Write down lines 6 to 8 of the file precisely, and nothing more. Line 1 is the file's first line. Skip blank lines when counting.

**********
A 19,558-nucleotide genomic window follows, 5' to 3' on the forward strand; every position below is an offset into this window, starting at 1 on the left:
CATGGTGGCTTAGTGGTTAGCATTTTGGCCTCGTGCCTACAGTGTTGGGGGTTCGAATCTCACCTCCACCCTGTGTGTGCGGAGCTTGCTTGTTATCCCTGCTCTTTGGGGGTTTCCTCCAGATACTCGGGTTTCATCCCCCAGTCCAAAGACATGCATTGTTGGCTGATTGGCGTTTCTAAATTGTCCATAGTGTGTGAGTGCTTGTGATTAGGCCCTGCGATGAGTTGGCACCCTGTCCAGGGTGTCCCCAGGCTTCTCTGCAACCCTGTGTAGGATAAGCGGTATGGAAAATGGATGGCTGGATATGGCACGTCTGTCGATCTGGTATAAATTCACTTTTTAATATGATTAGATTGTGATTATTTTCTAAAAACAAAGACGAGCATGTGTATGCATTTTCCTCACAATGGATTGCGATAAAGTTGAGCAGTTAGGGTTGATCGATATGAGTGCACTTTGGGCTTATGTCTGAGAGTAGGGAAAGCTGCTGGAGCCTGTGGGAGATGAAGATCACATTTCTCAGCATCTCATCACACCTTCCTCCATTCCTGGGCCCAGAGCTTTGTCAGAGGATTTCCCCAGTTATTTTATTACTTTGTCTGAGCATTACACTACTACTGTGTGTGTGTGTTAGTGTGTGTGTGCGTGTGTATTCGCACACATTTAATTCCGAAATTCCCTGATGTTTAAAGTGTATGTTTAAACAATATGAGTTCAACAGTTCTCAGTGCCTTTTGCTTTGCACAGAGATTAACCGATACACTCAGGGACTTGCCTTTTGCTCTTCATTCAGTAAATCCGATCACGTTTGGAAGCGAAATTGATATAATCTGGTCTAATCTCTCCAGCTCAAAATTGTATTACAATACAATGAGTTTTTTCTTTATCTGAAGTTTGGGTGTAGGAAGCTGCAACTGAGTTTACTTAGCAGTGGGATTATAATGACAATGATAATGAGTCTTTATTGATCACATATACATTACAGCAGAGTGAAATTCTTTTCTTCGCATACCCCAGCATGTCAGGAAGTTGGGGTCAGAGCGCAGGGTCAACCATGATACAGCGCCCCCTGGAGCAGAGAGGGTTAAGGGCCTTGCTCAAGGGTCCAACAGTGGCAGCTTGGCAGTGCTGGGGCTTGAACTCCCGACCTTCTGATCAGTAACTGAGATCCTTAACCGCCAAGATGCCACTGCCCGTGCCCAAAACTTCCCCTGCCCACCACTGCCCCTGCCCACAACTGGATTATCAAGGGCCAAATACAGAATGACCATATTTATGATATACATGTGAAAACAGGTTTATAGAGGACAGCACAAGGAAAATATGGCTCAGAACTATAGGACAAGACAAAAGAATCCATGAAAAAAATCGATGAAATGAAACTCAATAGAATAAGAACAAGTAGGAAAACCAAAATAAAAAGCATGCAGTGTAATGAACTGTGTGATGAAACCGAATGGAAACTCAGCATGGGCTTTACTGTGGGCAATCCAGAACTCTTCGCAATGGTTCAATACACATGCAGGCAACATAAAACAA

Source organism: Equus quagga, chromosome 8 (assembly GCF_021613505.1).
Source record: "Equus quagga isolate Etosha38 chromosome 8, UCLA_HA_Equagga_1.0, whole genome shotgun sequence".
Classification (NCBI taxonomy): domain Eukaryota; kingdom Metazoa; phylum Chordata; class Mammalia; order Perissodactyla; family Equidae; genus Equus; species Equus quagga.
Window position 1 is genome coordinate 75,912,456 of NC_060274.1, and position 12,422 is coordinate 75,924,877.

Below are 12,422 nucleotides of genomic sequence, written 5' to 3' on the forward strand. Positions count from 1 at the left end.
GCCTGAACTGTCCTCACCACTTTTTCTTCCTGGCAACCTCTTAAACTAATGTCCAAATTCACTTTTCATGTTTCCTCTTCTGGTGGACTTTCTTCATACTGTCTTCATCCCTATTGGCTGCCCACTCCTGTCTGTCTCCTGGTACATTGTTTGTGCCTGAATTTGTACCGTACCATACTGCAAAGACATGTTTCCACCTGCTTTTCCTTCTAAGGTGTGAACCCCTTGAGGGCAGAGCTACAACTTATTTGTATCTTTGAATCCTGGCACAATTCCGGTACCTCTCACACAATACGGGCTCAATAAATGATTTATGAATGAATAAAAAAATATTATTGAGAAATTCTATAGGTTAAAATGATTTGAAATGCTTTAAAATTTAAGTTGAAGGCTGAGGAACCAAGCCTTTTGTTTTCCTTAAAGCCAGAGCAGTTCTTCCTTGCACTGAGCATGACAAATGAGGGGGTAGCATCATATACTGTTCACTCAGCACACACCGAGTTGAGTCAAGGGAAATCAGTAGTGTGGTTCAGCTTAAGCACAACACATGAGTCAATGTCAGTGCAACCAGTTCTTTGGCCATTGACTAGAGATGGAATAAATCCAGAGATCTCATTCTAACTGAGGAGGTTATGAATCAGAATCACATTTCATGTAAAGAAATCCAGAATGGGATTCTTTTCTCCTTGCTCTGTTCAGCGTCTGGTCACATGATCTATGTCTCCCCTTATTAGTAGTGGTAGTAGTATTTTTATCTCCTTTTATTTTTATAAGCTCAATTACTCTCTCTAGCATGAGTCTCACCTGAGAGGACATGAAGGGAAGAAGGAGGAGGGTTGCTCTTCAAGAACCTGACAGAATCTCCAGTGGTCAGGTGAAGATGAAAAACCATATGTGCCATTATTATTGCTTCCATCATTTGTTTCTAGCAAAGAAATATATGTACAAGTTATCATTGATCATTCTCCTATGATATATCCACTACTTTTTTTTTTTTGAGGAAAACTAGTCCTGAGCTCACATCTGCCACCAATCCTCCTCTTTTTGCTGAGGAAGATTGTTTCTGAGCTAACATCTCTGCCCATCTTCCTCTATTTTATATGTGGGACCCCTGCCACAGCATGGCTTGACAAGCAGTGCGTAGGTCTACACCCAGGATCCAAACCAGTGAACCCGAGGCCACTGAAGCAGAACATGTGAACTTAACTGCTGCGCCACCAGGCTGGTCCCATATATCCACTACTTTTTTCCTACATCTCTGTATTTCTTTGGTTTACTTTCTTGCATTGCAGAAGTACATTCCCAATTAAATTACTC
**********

Window position 1 is genome coordinate 75,912,456 of NC_060274.1, and position 12,422 is coordinate 75,924,877.

Below are 12,422 nucleotides of genomic sequence, written 5' to 3' on the forward strand. Positions count from 1 at the left end.
GCCTGAACTGTCCTCACCACTTTTTCTTCCTGGCAACCTCTTAAACTAATGTCCAAATTCACTTTTCATGTTTCCTCTTCTGGTGGACTTTCTTCATACTGTCTTCATCCCTATTGGCTGCCCACTCCTGTCTGTCTCCTGGTACATTGTTTGTGCCTGAATTTGTACCGTACCATACTGCAAAGACATGTTTCCACCTGCTTTTCCTTCTAAGGTGTGAACCCCTTGAGGGCAGAGCTACAACTTATTTGTATCTTTGAATCCTGGCACAATTCCGGTACCTCTCACACAATACGGGCTCAATAAATGATTTATGAATGAATAAAAAAATATTATTGAGAAATTCTATAGGTTAAAATGATTTGAAATGCTTTAAAATTTAAGTTGAAGGCTGAGGAACCAAGCCTTTTGTTTTCCTTAAAGCCAGAGCAGTTCTTCCTTGCACTGAGCATGACAAATGAGGGGGTAGCATCATATACTGTTCACTCAGCACACACCGAGTTGAGTCAAGGGAAATCAGTAGTGTGGTTCAGCTTAAGCACAACACATGAGTCAATGTCAGTGCAACCAGTTCTTTGGCCATTGACTAGAGATGGAATAAATCCAGAGATCTCATTCTAACTGAGGAGGTTATGAATCAGAATCACATTTCATGTAAAGAAATCCAGAATGGGATTCTTTTCTCCTTGCTCTGTTCAGCGTCTGGTCACATGATCTATGTCTCCCCTTATTAGTAGTGGTAGTAGTATTTTTATCTCCTTTTATTTTTATAAGCTCAATTACTCTCTCTAGCATGAGTCTCACCTGAGAGGACATGAAGGGAAGAAGGAGGAGGGTTGCTCTTCAAGAACCTGACAGAATCTCCAGTGGTCAGGTGAAGATGAAAAACCATATGTGCCATTATTATTGCTTCCATCATTTGTTTCTAGCAAAGAAATATATGTACAAGTTATCATTGATCATTCTCCTATGATATATCCACTACTTTTTTTTTTTTGAGGAAAACTAGTCCTGAGCTCACATCTGCCACCAATCCTCCTCTTTTTGCTGAGGAAGATTGTTTCTGAGCTAACATCTCTGCCCATCTTCCTCTATTTTATATGTGGGACCCCTGCCACAGCATGGCTTGACAAGCAGTGCGTAGGTCTACACCCAGGATCCAAACCAGTGAACCCGAGGCCACTGAAGCAGAACATGTGAACTTAACTGCTGCGCCACCAGGCTGGTCCCATATATCCACTACTTTTTTCCTACATCTCTGTATTTCTTTGGTTTACTTTCTTGCATTGCAGAAGTACATTCCCAATTAAATTACTC